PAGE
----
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How Autonomous Cars Can Help The Blind

Posted by Jonathan Hall on Jun 10, 2019 5:41:43 PM 1560184902100
Jonathan Hall
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Autonomous cars promise to revolutionise the way we get from place to place. No group was poised to benefit more from this new technology than the 36 million blind or 217 million visually impaired people. Autonomous vehicles have the capacity to change the lives of people who previously would not have been able to travel in a car by themselves.

However, they have increasingly been left behind in the design of new vehicles and systems, despite initially being positioned as a core user group in videos like this:

Why Blind People Must Be Included In The Design Of Autonomous Vehicles

Since that video was published, blind and visually impaired people have been increasingly pushed to the side, or ignored entirely in the design phase of autonomous cars. Last year, the National Federation of the Blind in the US warned that it would be “exploitation” if autonomous systems were not made accessible for blind people. Nissan and Toyota claim they are committed to accessibility, but currently haven’t confirmed they’re involving blind people in their autonomous vehicle design or testing.

If the cars are designed without blind or visually impaired people in mind, or without direct input from them, the cars won’t be able to address their needs.

Why Autonomous Vehicles Are So Important To The Blind

Losing the ability to drive can increase isolation for blind people, and that loss of independence can be difficult to deal with. If utilised correctly, this technology could help give people back control over how they get from place to place, without relying on someone else.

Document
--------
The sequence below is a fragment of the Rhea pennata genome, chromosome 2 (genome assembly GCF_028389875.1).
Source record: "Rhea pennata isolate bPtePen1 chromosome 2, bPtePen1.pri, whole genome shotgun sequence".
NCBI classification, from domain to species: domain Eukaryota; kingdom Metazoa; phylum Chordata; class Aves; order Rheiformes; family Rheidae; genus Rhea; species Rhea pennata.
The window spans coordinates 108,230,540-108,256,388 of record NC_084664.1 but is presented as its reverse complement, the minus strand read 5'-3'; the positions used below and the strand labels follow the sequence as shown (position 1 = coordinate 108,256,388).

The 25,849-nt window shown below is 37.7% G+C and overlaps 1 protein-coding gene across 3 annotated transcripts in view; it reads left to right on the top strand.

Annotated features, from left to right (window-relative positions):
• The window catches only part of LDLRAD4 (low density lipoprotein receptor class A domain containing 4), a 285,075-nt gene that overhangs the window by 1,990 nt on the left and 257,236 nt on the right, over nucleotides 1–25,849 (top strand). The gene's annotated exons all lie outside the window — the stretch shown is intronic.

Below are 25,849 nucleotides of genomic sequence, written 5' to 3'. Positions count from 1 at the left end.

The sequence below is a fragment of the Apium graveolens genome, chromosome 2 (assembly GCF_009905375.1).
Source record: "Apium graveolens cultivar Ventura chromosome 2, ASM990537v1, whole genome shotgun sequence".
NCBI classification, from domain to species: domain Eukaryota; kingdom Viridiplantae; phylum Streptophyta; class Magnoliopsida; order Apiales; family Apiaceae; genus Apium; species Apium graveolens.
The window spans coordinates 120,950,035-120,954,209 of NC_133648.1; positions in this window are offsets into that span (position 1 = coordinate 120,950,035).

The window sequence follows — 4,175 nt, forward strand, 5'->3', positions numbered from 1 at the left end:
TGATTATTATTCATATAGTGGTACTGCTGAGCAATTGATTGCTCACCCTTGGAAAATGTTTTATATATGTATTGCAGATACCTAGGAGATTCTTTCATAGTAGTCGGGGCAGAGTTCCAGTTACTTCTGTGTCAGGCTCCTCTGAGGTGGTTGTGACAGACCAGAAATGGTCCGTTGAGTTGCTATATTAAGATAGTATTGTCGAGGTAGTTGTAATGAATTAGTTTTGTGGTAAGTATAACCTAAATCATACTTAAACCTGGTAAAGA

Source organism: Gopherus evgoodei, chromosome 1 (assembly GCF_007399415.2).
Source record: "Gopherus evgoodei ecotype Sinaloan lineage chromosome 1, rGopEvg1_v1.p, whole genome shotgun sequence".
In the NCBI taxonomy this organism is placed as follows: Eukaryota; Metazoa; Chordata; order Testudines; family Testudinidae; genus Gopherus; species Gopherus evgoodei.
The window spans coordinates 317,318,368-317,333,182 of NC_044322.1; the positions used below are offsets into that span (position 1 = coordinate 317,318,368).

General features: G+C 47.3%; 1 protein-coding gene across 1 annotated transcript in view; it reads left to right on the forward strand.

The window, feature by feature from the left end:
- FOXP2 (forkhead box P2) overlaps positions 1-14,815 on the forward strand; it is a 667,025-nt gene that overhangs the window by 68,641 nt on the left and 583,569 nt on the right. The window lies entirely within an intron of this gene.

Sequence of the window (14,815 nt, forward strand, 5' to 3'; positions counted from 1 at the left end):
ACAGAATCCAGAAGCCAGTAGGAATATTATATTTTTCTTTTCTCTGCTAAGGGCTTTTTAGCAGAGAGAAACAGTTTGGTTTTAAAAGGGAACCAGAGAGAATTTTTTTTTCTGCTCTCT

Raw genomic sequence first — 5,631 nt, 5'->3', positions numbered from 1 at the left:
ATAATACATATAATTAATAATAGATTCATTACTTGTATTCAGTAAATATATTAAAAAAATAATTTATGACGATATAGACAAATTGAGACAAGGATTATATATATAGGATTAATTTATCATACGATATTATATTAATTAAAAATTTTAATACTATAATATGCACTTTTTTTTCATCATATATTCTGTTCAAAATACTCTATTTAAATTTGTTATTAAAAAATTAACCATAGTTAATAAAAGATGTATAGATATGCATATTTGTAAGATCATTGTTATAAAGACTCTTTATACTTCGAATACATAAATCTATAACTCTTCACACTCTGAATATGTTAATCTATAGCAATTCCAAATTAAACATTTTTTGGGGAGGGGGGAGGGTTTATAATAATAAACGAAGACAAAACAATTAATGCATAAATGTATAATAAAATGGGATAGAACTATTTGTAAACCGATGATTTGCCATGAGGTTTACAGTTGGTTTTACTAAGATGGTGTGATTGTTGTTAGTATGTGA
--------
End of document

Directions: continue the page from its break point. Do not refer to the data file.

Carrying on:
New software is being developed parallel to autonomous vehicle technology, that will allow people to speak and interact with a system that will act as a ‘guide’ that could be placed in autonomous cars or on phones. This technology can interact with the AI in the car and tell it where to go, and can also tell the user about potential obstacles they might face outside the vehicle. Audio technology and haptic feedback are the cornerstones of this technology, allowing for visually impaired users to interact and utilise it to a high degree of functionality, giving them control over how they move through the world.

Known as ‘Atlas’, this technology has the potential to make navigating the world much easier for blind people, both in and out of their cars.

How Laws Will Need to Change

Currently, all ‘drivers’ at the wheel of an autonomous vehicle will still need to hold a valid driver’s license, despite the fact that in theory no driving will actually take place. Visually impaired people cannot hold a driver’s licence, so under current laws would not able to utilise this new technology.

Laws, infrastructure, and our perceptions of ability will need an overhaul when fully autonomous cars become a reality on our roads.

It’s undeniable that autonomous vehicles will be a big part of the future, but care must be taken to ensure that everyone can utilise this new technology to the same degree.

Learn what fully autonomous cars would mean for the law, or read about the history of the car.

Topics: F1 & Automotive